Finding the Positive in Sleep Regression
When sleep regression interferes with our nightly schedule I can either get mad and frustrated, or I can find something good about it.
“Why won’t you go to sleep?” I pleaded, looking at my 16-month-old son.
Bedtime and naptime have gone pretty smoothly for months, but recently something caused a disturbance in the force. One night of fighting would be a fluke, but it didn’t stop at one night. Oh no. Instead my little guy would be awake for an extra two to three hours at night.
Since I work from home, I save a lot of my work until after my kids are asleep. That works out OK for me most of the time, provided they go to bed on time. But every minute they delay sleep cuts into my “office hours,” which in turn cuts into my own sleep. Occasionally one or both of my children struggle with going to sleep at bedtime. Oftentimes we have an idea what caused the disruption in their schedule. The usual suspects revolve around naps (too short, too long, too early, too late or skipped altogether).
The first night my son fought sleep was frustrating and annoying, but I figured I could finish my work the following night. Then it happened again. And again. My heart pounded in my ears, the stress rising as I desperately tried to get him to sleep. None of my past tricks worked. He was completely disinterested in going to bed.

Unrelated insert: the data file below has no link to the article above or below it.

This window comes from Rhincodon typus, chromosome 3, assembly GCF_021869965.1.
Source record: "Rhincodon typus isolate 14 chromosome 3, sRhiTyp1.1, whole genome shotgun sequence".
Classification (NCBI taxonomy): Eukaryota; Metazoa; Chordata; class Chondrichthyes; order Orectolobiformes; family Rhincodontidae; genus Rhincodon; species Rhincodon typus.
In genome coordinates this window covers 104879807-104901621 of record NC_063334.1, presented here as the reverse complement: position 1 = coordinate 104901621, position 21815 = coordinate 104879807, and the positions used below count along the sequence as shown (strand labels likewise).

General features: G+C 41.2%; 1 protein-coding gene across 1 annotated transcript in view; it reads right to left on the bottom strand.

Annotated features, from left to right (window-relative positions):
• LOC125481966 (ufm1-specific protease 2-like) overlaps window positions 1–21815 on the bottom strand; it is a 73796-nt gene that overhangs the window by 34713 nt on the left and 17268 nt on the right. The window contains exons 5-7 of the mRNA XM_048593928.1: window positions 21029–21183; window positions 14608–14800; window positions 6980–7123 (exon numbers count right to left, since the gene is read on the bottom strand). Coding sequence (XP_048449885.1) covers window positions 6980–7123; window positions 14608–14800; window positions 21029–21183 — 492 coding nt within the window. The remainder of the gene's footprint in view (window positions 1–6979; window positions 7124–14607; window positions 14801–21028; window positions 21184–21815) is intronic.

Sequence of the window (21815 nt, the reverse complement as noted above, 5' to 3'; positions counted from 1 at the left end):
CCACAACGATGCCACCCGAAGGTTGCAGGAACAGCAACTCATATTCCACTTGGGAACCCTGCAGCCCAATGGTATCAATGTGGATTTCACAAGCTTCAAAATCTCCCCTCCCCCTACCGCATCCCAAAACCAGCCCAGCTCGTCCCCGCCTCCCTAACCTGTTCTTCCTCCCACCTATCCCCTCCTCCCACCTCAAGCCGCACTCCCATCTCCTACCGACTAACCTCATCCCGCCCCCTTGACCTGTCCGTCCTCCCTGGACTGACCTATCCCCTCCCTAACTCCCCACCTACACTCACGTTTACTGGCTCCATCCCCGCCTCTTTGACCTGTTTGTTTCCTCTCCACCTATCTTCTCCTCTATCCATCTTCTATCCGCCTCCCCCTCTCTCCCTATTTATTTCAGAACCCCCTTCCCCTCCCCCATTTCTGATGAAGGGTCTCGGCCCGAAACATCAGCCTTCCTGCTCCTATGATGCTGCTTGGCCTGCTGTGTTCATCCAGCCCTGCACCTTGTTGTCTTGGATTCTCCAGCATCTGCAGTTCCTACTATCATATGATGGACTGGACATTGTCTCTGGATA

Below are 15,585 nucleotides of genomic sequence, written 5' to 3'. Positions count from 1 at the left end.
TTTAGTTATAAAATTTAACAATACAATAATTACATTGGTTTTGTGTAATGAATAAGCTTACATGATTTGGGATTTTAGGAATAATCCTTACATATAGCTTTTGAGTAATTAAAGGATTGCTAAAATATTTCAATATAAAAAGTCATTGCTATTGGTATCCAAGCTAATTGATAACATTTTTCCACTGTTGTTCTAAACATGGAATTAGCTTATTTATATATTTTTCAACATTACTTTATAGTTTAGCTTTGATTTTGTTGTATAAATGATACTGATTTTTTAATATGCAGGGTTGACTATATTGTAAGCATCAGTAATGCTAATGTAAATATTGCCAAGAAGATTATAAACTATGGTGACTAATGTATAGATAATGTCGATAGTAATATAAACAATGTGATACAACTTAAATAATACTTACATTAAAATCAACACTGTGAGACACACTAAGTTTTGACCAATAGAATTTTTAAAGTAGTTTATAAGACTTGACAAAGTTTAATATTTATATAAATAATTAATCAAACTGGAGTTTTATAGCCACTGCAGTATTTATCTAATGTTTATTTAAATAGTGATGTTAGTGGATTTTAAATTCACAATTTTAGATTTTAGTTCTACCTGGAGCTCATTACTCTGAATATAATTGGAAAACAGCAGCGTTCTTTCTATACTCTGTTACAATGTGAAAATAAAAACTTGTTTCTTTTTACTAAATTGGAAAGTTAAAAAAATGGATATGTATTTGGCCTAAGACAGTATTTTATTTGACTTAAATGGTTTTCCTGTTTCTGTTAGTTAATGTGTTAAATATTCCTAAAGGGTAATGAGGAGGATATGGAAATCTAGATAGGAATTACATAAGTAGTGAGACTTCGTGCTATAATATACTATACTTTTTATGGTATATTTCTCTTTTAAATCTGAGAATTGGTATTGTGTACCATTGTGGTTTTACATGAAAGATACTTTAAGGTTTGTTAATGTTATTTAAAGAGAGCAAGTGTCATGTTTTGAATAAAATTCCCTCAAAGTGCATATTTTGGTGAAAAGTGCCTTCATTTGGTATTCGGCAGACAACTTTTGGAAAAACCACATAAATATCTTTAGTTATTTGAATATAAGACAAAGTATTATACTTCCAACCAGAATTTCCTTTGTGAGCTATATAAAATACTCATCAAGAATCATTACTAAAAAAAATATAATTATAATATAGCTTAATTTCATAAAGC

I got mad.
There’s no way that helped the situation. I didn’t know what else to do, but I knew it wasn’t good for either of us if he stayed up. Didn’t he understand I have work to do?
As he placed his little hands on either side of my face and jabbered in my face—I stopped. He looked so sincere and sweet with his little toothy grin. Of course he didn’t understand why I needed him to go to sleep!
I hugged him and kissed him, his little face lighting up. I talked softly with him and let him play quietly for an hour or so. While he refused to sleep, I couldn’t sleep or work easily. Instead of being angry, I decided to savor these stolen moments.
It’s not always easy to stop and cherish these kinds of moments while we are living them. I made a concerted effort to back off when he showed resistance. I had to let it go and enjoy some one-on-one time with him. During that time I noticed he was close to cutting another tooth and thought about all the new skills he’s working on. I tried to remind myself that sleep regression is normal and a short phase even if it feels like it drags on forever.
He stayed awake later for several days, then went down right away the next. I cheered too soon and became annoyed again the next night when he refused to sleep again. This went on for a couple days. Even though I wanted to scream in frustration, I needed only to look toward my daughter’s room to know it won’t be long before he also sleeps well through the night in his own room. I can make it through this phase—and so can you!
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